Surprisingly enough I seemed to be tuning into the 'casts from the CB's 313 Gallery and the downstairs Lounge more often than the main stage. This was probably due to the fact that I was not exactly a huge fan of the rock music, underground or not, especially the kind that was emanating from the major club at the time. Too much of it seemed to derivative, not that there's anything wrong with that, but when bands swipe more from the likes of REM or Alice in Chains (two acts I never could wrap my ears around) rather than the Velvet Underground or MX-80 Sound you kind of get the feeling that rock 'n roll went off on a stray path ages ago! However, although I'm not exactly that fond of the myriad assortment of stripped down singer/songwriters and amerindie mewls that the Gallery and Lounge were noted for booking, I was more'n apt to be up and front for the various free jazz shows that would play the smaller stages considering that the post-"new thing"/loft scene is a music that continues to have a lasting throb-thrilled impact on me. And frankly, a good portion of the acts playing the various CBGB outlets were worthwhile even with a firm BLOG TO COMM sense of values firmly installed, and if I can only (re)experience that once-archived cybercast that an outta-the-way li'l trio called Lucky did back '99 way again I'd be happier than Elton John stowed away on a Turkish navy cruiser!.

Thus it's no surprise that I often would have a live show being cybercast directly from the stage of one of the CB's clubs, more often than not the Gallery or Lounge,  playing freely in my room as I would putzy about or do some serious readin'. Frankly I gotta say that I look back upon those moments in time about as fondly as I do when thinking about listening to oldies radio shows or even baroque organ recitals when I was but a mere teen. That's undoubtedly the reason I snatched this disque by Carla Lynne Hall which was recorded at the Lounge up...I mean true, she is a folkie and true her music is rooted in the Southern California singer/songwriter critics rock mode of the seventies, but the free spirited performance which has a little tinge of stage fright nerves comes off rather affable, as does the woman who is performing these numbers with the aid of an acoustic guitar played by either herself or accompanist Christian Cassan.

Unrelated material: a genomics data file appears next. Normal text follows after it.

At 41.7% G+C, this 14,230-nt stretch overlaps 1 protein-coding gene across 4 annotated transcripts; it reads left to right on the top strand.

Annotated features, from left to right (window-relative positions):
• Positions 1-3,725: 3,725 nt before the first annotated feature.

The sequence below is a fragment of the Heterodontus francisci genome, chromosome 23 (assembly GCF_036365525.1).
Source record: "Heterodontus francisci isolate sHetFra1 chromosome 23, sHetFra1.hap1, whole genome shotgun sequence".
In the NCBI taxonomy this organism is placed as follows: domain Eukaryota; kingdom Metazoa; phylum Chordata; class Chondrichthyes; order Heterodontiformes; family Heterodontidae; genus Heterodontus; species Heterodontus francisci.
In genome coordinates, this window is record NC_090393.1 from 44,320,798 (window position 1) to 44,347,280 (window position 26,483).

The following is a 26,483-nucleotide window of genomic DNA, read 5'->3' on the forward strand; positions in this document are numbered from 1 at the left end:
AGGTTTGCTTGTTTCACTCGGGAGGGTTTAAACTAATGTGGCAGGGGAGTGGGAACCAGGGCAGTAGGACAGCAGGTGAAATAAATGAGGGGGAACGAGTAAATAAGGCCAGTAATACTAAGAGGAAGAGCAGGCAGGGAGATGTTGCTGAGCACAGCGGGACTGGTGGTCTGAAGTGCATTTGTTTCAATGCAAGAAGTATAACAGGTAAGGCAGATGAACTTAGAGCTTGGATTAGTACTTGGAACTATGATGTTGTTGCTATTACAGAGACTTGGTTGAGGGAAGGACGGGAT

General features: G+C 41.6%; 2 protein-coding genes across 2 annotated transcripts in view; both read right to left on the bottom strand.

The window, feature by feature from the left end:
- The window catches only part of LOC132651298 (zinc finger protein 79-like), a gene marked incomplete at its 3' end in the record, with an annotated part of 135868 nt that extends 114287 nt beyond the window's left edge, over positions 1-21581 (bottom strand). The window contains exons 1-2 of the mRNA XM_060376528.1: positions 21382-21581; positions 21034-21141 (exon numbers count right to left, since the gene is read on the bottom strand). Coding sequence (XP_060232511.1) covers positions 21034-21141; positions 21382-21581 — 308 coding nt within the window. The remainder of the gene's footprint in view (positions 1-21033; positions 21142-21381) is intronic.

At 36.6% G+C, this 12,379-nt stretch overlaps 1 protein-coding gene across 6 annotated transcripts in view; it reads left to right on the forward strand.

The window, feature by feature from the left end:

Maybe it does help if you think these songs are coming more from the emote of Tim Buckley than Joni Mitchell, but there is a nice intimate and perhaps even slightly intense feeling to this set which does lean heavily on the more Laurel Canyon aspects of sensitive solo singers (one tip off being the presence of a Little Feat cover). Think maybe Essra Mohawk 'stead of Linda Ronstandt and you might get a clearer picture. Thankfully, one word that Hall remembered from her school days was "tension" which she jams into these sometimes jazzy, sometimes folkie but never "introspective" to the point of nausea numbers.

So yeah, it's a good snatch up that should do me well as the years go on. And yeah, even a tuffy like you could like it perhaps in the same way that the mostly right on but sometimes skewered Nick Kent liked all that crapola that people like me avoided with a passion. After all, at least he was once a Sex Pistol and the best you could settle for was playing flute-a-phone in that first grade noise bangster you had with the kid next door. Still,  a nice display o' unrecognized talent that doesn't make me think of bell bottoms and body painting the way Melanie and her hoards of admirers did and that's gotta account for something!

1 comment:

Anonymous said...

Hey Chris,

Thanks for the kind words as always, im guessing you havent made up your mind about the blogpost titles?

Gonna have to check out the Avant Duel disc - been playing Red Resistor ALOT lately - Von Lmo is never gonna get recognized for his post-I Heard Her Call My Name -guitar-stranglin prowess.


PD Fadensonnen